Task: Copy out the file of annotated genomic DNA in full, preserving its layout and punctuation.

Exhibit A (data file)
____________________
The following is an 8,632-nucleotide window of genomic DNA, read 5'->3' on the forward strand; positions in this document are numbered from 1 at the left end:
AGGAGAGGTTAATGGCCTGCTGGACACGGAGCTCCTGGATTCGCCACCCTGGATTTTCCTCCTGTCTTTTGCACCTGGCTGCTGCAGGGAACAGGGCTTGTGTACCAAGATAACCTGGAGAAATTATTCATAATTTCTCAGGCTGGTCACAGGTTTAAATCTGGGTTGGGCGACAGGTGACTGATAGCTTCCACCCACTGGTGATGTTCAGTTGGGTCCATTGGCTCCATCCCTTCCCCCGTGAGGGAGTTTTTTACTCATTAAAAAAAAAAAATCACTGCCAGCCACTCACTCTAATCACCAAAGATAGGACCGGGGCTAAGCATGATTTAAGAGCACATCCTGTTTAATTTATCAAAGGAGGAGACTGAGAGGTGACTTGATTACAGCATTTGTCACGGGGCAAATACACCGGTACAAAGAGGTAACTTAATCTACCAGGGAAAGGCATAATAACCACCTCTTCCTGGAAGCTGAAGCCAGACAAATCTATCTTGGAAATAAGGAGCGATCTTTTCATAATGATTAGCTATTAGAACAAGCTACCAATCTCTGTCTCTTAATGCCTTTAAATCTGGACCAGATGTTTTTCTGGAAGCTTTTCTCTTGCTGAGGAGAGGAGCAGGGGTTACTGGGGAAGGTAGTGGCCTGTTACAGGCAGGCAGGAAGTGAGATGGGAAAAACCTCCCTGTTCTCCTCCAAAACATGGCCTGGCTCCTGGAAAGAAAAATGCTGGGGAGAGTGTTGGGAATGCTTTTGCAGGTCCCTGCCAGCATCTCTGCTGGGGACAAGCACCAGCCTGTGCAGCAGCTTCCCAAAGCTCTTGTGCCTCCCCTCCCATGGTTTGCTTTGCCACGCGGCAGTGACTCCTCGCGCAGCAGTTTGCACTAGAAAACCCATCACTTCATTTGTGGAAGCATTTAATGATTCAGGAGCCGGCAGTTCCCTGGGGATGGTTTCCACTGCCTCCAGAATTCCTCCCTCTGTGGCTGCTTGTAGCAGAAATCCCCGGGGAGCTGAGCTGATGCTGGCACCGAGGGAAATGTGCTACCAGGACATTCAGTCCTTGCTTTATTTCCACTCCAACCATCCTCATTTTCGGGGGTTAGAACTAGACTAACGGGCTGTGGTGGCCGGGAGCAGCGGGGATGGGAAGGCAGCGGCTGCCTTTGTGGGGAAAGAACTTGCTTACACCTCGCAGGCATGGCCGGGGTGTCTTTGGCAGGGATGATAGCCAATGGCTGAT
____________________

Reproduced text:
The following is an 8,632-nucleotide window of genomic DNA, read 5'->3' on the forward strand; positions in this document are numbered from 1 at the left end:
AGGAGAGGTTAATGGCCTGCTGGACACGGAGCTCCTGGATTCGCCACCCTGGATTTTCCTCCTGTCTTTTGCACCTGGCTGCTGCAGGGAACAGGGCTTGTGTACCAAGATAACCTGGAGAAATTATTCATAATTTCTCAGGCTGGTCACAGGTTTAAATCTGGGTTGGGCGACAGGTGACTGATAGCTTCCACCCACTGGTGATGTTCAGTTGGGTCCATTGGCTCCATCCCTTCCCCCGTGAGGGAGTTTTTTACTCATTAAAAAAAAAAAATCACTGCCAGCCACTCACTCTAATCACCAAAGATAGGACCGGGGCTAAGCATGATTTAAGAGCACATCCTGTTTAATTTATCAAAGGAGGAGACTGAGAGGTGACTTGATTACAGCATTTGTCACGGGGCAAATACACCGGTACAAAGAGGTAACTTAATCTACCAGGGAAAGGCATAATAACCACCTCTTCCTGGAAGCTGAAGCCAGACAAATCTATCTTGGAAATAAGGAGCGATCTTTTCATAATGATTAGCTATTAGAACAAGCTACCAATCTCTGTCTCTTAATGCCTTTAAATCTGGACCAGATGTTTTTCTGGAAGCTTTTCTCTTGCTGAGGAGAGGAGCAGGGGTTACTGGGGAAGGTAGTGGCCTGTTACAGGCAGGCAGGAAGTGAGATGGGAAAAACCTCCCTGTTCTCCTCCAAAACATGGCCTGGCTCCTGGAAAGAAAAATGCTGGGGAGAGTGTTGGGAATGCTTTTGCAGGTCCCTGCCAGCATCTCTGCTGGGGACAAGCACCAGCCTGTGCAGCAGCTTCCCAAAGCTCTTGTGCCTCCCCTCCCATGGTTTGCTTTGCCACGCGGCAGTGACTCCTCGCGCAGCAGTTTGCACTAGAAAACCCATCACTTCATTTGTGGAAGCATTTAATGATTCAGGAGCCGGCAGTTCCCTGGGGATGGTTTCCACTGCCTCCAGAATTCCTCCCTCTGTGGCTGCTTGTAGCAGAAATCCCCGGGGAGCTGAGCTGATGCTGGCACCGAGGGAAATGTGCTACCAGGACATTCAGTCCTTGCTTTATTTCCACTCCAACCATCCTCATTTTCGGGGGTTAGAACTAGACTAACGGGCTGTGGTGGCCGGGAGCAGCGGGGATGGGAAGGCAGCGGCTGCCTTTGTGGGGAAAGAACTTGCTTACACCTCGCAGGCATGGCCGGGGTGTCTTTGGCAGGGATGATAGCCAATGGCTGAT